Trusted & Accurate Information Regarding Duct Cleaning

If you ultimately decide to have your ducts cleaned, here’s how to hire a responsible company.


Don’t hire a company that makes sweeping claims about health benefits or claims to be EPA-certified for duct cleaning: That agency offers no such certification.

Shop for a good price, but avoid companies that advertise specials under $200, or even under $100. Known in the industry as “blow-and-go” outfits, they will likely just hook up a vacuum to part of your duct system and do a poor job. Or use the low price as a bait-and-switch tactic.


Focus your search on contractors who belong to the National Air Duct Cleaners Association (NADCA), a nonprofit trade association. Ask for written proof of a company’s NADCA membership and certification, or use the NADCA website to locate members in your area. NADCA members must subscribe to the NADCA code of ethics. More important, they must employ at least one NADCA-trained-and-certified technician and employ NADCA-approved methods. Members must also carry at least $500,000 in general liability insurance.


Suggestions for Choosing a Duct Cleaning Service Provider

Do not assume that all duct cleaning service providers are equally knowledgeable and responsible. Talk to at least three different service providers and get written estimates before deciding whether to have your ducts cleaned.

  Visit the National Air Duct Cleaners Association website
  Visit the Better Business Bureau website
 Ask the service provider proof of insurrance
  Request an estimate of the number of hours the job will take
  Written agreement outlining the total cost before work begins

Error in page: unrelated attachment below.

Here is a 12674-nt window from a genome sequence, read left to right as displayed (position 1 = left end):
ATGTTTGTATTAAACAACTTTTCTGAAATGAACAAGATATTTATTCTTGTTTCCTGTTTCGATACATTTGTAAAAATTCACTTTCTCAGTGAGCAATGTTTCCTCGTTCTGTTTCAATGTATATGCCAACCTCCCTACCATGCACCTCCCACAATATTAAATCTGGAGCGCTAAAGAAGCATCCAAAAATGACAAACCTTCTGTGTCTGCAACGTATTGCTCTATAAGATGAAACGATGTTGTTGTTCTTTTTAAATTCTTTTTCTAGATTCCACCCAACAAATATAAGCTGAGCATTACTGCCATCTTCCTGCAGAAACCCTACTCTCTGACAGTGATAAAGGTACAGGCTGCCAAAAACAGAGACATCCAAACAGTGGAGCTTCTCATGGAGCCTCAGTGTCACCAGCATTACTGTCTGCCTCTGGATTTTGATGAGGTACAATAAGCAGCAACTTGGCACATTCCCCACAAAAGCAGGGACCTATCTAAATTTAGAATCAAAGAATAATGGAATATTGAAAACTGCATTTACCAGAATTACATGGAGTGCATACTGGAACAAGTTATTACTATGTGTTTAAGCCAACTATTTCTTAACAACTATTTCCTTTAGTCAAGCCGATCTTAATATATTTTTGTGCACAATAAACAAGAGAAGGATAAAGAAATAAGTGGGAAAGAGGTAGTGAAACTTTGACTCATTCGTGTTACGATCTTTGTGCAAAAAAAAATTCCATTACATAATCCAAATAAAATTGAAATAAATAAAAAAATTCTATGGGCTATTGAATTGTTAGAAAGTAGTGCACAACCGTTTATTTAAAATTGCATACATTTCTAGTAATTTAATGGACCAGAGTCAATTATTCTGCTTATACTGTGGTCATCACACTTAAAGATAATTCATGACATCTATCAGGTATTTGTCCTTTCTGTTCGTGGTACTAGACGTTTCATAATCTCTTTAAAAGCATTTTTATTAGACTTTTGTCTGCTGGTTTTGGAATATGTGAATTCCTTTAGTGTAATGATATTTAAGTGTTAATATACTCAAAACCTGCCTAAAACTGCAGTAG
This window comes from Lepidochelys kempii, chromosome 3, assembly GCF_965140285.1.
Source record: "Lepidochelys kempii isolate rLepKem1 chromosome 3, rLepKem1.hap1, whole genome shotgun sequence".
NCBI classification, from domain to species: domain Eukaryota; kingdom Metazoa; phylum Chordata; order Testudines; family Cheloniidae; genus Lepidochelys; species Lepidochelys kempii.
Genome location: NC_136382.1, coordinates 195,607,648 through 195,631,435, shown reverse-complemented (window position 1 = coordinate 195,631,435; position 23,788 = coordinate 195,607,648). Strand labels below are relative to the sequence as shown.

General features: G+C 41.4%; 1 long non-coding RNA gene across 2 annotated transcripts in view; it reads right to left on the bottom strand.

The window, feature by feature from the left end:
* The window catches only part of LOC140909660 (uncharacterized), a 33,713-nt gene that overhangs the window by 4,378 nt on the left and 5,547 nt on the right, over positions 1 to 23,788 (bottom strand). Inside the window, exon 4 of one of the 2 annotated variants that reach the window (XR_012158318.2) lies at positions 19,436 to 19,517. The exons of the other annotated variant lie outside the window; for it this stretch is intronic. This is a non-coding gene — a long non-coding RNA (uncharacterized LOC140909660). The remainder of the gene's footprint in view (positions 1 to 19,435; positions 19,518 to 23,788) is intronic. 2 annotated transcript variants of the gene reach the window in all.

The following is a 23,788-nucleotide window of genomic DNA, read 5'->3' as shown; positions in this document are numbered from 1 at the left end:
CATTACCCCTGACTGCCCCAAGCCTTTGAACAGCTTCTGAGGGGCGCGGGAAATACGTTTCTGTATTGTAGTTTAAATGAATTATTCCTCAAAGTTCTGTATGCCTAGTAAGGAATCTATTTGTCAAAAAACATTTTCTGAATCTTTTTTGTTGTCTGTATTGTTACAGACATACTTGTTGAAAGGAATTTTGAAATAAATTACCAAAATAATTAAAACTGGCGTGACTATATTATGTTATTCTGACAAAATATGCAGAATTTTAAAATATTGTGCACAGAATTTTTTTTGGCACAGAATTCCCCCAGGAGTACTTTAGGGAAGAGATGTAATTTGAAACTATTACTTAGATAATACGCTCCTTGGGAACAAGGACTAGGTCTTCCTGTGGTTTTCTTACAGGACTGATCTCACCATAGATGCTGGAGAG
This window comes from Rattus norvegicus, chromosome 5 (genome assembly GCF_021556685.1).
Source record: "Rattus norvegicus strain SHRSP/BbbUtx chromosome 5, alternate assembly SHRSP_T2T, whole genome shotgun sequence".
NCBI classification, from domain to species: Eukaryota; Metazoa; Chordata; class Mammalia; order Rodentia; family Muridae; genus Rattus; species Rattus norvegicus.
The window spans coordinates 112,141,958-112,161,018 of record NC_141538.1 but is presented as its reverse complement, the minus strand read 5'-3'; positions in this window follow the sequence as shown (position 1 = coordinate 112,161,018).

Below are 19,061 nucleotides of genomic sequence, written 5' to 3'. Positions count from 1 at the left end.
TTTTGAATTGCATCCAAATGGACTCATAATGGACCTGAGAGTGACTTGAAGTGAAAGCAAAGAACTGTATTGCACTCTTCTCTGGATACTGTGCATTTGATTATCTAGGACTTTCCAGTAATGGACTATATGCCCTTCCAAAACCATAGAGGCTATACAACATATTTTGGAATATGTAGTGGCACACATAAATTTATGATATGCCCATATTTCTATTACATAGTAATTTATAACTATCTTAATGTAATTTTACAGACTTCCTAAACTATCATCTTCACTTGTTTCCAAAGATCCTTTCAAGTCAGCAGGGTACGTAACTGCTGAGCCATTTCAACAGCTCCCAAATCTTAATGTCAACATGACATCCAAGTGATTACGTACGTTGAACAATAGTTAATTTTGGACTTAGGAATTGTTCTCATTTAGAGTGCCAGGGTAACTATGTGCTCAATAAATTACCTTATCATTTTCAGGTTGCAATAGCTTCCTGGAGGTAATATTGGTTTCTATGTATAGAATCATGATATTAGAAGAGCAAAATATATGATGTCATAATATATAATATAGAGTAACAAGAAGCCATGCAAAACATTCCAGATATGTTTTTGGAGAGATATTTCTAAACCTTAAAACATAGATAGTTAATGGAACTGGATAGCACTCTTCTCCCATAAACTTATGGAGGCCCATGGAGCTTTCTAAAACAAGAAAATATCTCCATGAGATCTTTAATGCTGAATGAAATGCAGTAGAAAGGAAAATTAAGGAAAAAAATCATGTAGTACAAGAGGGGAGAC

Get several companies to come to your home to perform inspections and provide estimates. Ask them to perform the inspection while you are present. Inspections might consist of only a flashlight and mirrors or involve inserting a video camera into the ducts. Ask them to show you the contamination that would justify having your ducts cleaned.
Confirm that the cleaning will cover the entire system. A cleaning should include supply duct work, return duct work, supply plenum (chamber), return plenum, and all registers and grilles. You may agree, for a reduced price, to exclude the blower fan assembly, heat exchangers, evaporator coils, and collector pans if those are serviced under a maintenance plan with a heating and air-conditioning contractor. But these are the elements most relevant to system efficiency and should be explicitly listed by the duct-cleaning company unless you have agreed to exclude them.
Before agreeing to any work, get written estimates after each inspection. Get the company to agree in writing that it will perform to the standards of NADCA and the EPA.
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